North Carolina judge strikes down vouchers

March 6

On February 17, a North Carolina state trial judge, Robert Hobgood, struck down North Carolina’s Opportunity Scholarships program (i.e. school vouchers) as violating the North Carolina Constitution. (I say “struck down”, but really what he did was grant a preliminary injunction against the program. Whether it ends up being struck down or not is a matter for further litigation, but granting an injunction does require that you establish a likelihood of success on the merits.) The Institute for Justice, a libertarian public-interest group that I’ve worked with, participated in the case on the side of the parents supporting the voucher program. You can find the complaints (opposing the program) on IJ’s website, and Judge Hopgood’s order granting the preliminary injunction is here. (Here’s an article about the immediate aftermath of the ruling, from the Carolina Journal, a publication of the John Locke Foundation. (Not this one.)) The plaintiffs raised a number of objections to the program, but the winning one here was based on Article IX, § 6 of the North Carolina Constitution (emphasis added):

The proceeds of all lands that have been or hereafter may be granted by the United States to this State, and not otherwise appropriated by this State or the United States; all moneys, stocks, bonds, and other property belonging to the State for purposes of public education; the net proceeds of all sales of the swamp lands belonging to the State; and all other grants, gifts, and devises that have been or hereafter may be made to the State, and not otherwise appropriated by the State or by the terms of the grant, gift, or devise, shall be paid into the State Treasury and, together with so much of the revenue of the State as may be set apart for that purpose, shall be faithfully appropriated and used exclusively for establishing and maintaining a uniform system of free public schools.

So basically a number of revenue sources, like money from the sale of swampland, are earmarked for uniform, free public education, and also whatever revenue “may be set apart for that purpose”. Now this one-sentence section isn’t exactly a model of clear drafting. What’s the “purpose” we’re talking about? The most logical option seems to be the “purposes” referred to earlier in the sentence: “for purposes of public education”. So, whatever state revenue is set apart for public education has to be used for free and uniform public schools.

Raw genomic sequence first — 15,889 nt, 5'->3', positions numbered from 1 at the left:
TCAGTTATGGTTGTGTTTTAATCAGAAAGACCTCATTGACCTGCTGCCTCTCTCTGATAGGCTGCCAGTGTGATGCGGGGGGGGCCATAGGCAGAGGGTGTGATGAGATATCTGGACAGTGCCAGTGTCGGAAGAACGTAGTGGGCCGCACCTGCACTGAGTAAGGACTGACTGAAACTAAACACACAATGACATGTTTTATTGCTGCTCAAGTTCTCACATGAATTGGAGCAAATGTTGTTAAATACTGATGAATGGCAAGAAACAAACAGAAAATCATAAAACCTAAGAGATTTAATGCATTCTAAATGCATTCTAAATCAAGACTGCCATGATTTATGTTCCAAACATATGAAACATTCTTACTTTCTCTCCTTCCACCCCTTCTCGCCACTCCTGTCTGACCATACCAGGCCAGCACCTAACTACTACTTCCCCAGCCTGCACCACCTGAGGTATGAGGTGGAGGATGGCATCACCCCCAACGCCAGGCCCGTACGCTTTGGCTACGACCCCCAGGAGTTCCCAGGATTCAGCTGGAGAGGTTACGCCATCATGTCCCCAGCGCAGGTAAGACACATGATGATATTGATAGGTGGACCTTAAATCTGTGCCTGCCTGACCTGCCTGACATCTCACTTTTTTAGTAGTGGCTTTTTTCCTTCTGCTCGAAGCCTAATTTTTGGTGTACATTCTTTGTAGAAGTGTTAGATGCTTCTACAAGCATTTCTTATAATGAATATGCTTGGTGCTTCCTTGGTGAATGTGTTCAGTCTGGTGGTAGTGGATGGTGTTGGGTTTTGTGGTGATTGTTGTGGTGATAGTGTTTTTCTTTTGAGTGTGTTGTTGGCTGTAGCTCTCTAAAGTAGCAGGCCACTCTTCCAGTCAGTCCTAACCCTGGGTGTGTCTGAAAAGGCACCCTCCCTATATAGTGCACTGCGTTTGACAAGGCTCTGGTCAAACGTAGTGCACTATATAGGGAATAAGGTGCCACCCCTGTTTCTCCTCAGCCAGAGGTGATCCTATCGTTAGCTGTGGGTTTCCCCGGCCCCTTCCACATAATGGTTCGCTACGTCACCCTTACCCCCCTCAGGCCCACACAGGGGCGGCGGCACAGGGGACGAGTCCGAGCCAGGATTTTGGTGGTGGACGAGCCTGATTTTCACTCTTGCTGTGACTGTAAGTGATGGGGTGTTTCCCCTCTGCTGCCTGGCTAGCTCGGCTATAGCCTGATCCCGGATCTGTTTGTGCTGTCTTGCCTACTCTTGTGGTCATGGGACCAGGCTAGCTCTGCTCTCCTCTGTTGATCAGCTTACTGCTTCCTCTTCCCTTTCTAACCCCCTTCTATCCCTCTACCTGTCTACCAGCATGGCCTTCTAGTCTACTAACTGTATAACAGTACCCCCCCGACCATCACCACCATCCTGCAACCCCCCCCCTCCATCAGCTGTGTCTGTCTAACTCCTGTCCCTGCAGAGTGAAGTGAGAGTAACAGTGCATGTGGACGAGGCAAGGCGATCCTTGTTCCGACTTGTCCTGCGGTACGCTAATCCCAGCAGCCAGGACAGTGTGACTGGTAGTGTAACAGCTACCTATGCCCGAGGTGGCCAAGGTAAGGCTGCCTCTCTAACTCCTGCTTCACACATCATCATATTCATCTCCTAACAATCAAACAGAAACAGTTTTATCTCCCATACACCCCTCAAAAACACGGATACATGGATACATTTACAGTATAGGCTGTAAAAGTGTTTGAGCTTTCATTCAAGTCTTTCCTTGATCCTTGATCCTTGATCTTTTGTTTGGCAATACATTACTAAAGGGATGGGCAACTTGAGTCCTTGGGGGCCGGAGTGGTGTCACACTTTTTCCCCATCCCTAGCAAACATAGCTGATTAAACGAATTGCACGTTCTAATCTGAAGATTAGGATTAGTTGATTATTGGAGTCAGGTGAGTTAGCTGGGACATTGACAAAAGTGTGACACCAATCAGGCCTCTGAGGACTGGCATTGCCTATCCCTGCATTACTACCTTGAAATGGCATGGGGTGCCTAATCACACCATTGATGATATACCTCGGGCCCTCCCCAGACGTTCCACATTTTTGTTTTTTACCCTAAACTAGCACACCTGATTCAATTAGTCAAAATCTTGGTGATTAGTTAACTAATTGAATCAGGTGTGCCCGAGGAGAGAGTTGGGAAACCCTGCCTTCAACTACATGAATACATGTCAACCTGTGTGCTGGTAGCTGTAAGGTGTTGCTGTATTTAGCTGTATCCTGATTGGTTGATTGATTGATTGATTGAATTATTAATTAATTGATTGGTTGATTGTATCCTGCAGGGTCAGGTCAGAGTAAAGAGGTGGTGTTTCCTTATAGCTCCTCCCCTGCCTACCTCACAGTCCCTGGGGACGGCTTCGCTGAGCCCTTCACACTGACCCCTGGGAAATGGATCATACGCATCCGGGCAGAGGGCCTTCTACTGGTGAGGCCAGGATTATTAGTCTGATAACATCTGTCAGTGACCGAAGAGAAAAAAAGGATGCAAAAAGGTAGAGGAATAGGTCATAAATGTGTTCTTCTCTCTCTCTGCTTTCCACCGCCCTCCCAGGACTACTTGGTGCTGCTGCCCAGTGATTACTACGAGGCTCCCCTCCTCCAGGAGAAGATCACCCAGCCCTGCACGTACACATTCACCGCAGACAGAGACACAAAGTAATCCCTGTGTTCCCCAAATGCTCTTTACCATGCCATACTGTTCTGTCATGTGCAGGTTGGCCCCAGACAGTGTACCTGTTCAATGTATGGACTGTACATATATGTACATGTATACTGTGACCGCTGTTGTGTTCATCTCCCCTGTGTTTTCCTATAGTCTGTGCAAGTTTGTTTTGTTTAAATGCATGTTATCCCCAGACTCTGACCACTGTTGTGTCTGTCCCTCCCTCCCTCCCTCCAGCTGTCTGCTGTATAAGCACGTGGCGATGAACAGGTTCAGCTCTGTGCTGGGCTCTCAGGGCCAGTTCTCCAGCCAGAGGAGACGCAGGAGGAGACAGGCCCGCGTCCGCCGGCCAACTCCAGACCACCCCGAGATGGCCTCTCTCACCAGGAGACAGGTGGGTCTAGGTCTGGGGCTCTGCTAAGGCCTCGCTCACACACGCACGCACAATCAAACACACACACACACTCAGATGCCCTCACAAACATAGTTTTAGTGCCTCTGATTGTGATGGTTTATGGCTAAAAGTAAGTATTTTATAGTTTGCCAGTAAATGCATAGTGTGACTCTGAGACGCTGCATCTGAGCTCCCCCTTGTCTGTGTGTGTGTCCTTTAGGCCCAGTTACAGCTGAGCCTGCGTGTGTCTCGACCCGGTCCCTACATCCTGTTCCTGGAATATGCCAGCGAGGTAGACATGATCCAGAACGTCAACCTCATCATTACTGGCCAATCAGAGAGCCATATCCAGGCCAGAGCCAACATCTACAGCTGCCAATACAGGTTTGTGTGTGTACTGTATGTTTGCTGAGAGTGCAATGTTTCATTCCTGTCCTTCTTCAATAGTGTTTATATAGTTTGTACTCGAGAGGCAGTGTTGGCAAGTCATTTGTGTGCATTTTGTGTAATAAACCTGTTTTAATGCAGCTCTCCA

This sort of funding provision — limiting certain educational funds to public schools — is present in a number of state constitutions (including Connecticut, Georgia, Missouri, New Jersey, Rhode Island, South Dakota, Texas, and Washington), and has recently been used to strike down vouchers in Louisiana, as I’ve written about elsewhere. (See also this article by Preston Green and Peter Moran on state constitutional provisions that may bar vouchers.) Structurally, this sort of provision doesn’t seem to limit funding vouchers out of the general fund — more on that later.

With this in mind, let’s take a brief look at Judge Hobgood’s opinion.

First, the judge went through the history of the provision, tracing it back to a provision in the 1868 constitution. The 1868 constitution required the state to provide a general and uniform system of free public schools, which had to be funded from an “irreducible educational fund”. In 1875, an amendment provided that state revenues expended “for the purposes of education” had to be spent exclusively on free public schools.

Fast forward to 1956, when North Carolina decided to deal with Brown v. Board of Education (1954) by amending the state constitution to allow for vouchers to students who were involuntarily assigned “to a public school attended by a child of another race”. Wow. That was struck down as unconstitutional in 1966; the only question is why it took 10 years. In the 1968 constitutional revision (approved in 1970), the section was removed because it was invalid, and previous sections about funding free and uniform public schools were moved to a different section number “without substantive change”.